Methods of guiding oneself through a meditation include selecting a topic, such as a word or a phrase to focus on during meditation. In light of current difficulties, focusing on the following words might be valuable:
I’m certain you can think of more words and perhaps have even seen or listened to guided meditations that have been helpful. Some beliefs and publications support guided meditations, without openly saying so.
Books such as The Power of Intention by Wayne Dyer, The Intention Experiment by Lynn McTaggart, or even The Secret by Rhonda Byrne, talk of belief in the power of ones’ thoughts to change ones’ life, known as “the law of attraction”. The notion is that whatever I think about or want to have come into my life can materialize, because the universe ‘listens and responds’ to our thoughts and desires. Another similar idea refers to intentions, that is, having and stating specific intentions will help to bring about whatever your intention is focused on. Willem Lammers, the Dutch/Swiss holistic psychotherapist shares his belief in the healing power of the spoken word to directly influence health and life in his books on LogoSynthesis, similar to the teachings of Louise Hay and her texts on the power of positive thought patterns and spoken affirmations. Deepak Chopras’ book, Quantum Healing, also addresses how the power of consciousness and intentions can bring the body into a healthy state of balance. We’ve heard stories of self-healing using these techniques, possibly through our thoughts as energies, as explored by Bruce Lipton in The Biology of Belief. These are but a few of the books available that support the idea of our thoughts and words influencing our lives.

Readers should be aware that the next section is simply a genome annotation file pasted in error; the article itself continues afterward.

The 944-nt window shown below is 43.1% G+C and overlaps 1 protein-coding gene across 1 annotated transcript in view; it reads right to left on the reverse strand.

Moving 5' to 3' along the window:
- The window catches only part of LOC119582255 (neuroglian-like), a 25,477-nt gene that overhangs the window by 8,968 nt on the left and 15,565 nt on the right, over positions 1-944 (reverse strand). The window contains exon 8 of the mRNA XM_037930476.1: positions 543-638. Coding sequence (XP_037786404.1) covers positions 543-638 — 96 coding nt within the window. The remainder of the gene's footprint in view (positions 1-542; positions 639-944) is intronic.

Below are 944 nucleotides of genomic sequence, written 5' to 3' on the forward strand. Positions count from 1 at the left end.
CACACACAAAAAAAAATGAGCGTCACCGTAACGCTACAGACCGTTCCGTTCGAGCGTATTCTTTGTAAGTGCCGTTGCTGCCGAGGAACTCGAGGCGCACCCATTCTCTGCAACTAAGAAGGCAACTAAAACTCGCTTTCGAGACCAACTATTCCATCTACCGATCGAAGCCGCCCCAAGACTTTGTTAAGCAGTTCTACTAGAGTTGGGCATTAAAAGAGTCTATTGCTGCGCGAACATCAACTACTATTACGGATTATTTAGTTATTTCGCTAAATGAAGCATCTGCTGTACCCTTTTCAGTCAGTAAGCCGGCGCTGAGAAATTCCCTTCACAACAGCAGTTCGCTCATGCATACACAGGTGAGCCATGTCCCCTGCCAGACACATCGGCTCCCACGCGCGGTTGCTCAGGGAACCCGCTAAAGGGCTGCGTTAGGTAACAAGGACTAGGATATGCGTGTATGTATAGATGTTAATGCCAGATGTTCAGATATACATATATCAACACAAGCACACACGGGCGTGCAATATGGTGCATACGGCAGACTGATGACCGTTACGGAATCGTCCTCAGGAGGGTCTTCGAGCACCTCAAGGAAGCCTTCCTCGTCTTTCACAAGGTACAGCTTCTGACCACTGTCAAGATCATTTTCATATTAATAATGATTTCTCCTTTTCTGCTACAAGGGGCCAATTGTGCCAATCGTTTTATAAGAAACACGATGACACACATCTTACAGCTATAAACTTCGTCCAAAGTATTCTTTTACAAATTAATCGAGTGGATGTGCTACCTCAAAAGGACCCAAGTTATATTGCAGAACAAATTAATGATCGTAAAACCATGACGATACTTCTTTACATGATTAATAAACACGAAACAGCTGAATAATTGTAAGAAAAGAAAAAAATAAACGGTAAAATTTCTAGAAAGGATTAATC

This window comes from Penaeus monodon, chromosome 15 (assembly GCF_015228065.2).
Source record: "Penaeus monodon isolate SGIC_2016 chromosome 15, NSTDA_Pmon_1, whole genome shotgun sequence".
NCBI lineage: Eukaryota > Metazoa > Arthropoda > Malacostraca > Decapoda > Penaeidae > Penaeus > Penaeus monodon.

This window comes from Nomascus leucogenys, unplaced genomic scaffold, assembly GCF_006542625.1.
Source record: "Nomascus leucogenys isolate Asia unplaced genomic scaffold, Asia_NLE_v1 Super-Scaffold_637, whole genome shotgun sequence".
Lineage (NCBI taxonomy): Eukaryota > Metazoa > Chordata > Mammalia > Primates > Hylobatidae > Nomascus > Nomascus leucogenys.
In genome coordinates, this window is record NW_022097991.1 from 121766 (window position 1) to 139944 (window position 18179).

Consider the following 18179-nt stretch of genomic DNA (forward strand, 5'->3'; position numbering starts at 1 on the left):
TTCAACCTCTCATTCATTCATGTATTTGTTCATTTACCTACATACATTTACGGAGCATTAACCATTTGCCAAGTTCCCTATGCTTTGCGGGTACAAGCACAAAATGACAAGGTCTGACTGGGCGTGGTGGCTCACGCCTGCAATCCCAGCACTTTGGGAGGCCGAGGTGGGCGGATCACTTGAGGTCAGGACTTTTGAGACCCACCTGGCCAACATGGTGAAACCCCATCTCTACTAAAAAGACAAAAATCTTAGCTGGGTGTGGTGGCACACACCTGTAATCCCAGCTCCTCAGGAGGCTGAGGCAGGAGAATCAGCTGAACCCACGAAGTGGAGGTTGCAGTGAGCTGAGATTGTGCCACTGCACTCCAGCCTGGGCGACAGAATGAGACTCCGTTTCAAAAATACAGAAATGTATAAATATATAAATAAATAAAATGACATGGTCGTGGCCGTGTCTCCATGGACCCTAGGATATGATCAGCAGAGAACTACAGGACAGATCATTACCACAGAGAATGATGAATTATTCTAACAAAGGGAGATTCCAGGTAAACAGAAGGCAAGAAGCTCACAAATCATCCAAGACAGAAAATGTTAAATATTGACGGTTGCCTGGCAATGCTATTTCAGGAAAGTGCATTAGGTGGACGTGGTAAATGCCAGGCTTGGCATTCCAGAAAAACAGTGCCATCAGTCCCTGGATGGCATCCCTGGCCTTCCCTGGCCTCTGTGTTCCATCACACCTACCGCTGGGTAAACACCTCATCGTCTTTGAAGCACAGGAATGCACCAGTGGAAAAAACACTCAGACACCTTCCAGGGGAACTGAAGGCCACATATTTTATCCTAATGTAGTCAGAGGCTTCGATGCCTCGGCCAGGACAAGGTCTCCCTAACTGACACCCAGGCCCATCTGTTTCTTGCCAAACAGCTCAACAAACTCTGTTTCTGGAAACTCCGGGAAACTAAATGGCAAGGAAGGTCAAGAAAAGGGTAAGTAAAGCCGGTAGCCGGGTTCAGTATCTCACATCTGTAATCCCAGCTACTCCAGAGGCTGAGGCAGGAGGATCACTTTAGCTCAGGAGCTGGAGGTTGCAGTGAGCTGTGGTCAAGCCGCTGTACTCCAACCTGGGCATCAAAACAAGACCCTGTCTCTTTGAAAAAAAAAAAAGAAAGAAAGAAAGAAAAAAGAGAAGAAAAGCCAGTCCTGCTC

Each of these texts, in their own way, support the concept of guided meditations and the influence they may have on your mind, body, and spirit. Religious trainings support the utility of meditation through example. For example, Jesus meditated in the wilderness for 40 days, Muhammad meditated for many days in a cave, Buddha meditated under a tree for 49 days, and at Mount Sinai Moses spent 40 days meditating.